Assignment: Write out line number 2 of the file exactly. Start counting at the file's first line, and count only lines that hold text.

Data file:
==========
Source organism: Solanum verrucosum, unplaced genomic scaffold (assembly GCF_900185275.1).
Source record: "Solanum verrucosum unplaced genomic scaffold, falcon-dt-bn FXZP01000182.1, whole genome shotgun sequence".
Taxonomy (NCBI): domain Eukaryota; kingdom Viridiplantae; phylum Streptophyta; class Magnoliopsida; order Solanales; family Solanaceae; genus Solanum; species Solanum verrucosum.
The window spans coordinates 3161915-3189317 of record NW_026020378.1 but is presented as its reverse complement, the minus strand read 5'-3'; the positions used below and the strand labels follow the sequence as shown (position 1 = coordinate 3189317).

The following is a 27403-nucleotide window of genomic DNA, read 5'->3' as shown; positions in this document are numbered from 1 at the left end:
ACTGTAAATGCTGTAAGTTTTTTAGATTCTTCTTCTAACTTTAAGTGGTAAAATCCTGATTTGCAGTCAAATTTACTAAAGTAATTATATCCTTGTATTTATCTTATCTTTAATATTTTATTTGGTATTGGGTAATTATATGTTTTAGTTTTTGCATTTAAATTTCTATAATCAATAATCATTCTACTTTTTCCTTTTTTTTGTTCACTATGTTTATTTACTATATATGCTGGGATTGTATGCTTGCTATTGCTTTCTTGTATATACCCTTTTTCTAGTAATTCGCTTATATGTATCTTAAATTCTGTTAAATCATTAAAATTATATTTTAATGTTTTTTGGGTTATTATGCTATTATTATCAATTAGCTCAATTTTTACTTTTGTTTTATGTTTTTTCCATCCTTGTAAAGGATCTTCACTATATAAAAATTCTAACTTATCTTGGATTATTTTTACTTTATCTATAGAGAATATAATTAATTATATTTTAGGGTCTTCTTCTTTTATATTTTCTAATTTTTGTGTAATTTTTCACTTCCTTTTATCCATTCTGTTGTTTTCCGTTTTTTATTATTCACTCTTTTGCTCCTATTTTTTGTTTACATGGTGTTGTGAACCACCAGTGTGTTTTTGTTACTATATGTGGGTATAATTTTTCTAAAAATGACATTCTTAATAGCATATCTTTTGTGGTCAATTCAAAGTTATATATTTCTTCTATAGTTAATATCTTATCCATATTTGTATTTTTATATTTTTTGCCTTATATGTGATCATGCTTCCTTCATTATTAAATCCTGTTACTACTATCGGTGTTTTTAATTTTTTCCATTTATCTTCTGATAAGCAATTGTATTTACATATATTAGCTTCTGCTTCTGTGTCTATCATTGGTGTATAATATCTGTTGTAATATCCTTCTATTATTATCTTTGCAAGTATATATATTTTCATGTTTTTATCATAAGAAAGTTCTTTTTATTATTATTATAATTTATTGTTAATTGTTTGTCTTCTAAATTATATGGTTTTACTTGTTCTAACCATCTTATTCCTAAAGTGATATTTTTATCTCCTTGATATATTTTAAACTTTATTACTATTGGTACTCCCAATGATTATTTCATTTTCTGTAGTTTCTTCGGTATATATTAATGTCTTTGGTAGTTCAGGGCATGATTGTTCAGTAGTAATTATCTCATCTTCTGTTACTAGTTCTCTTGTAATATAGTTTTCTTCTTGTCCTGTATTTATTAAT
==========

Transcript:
Source record: "Solanum verrucosum unplaced genomic scaffold, falcon-dt-bn FXZP01000182.1, whole genome shotgun sequence".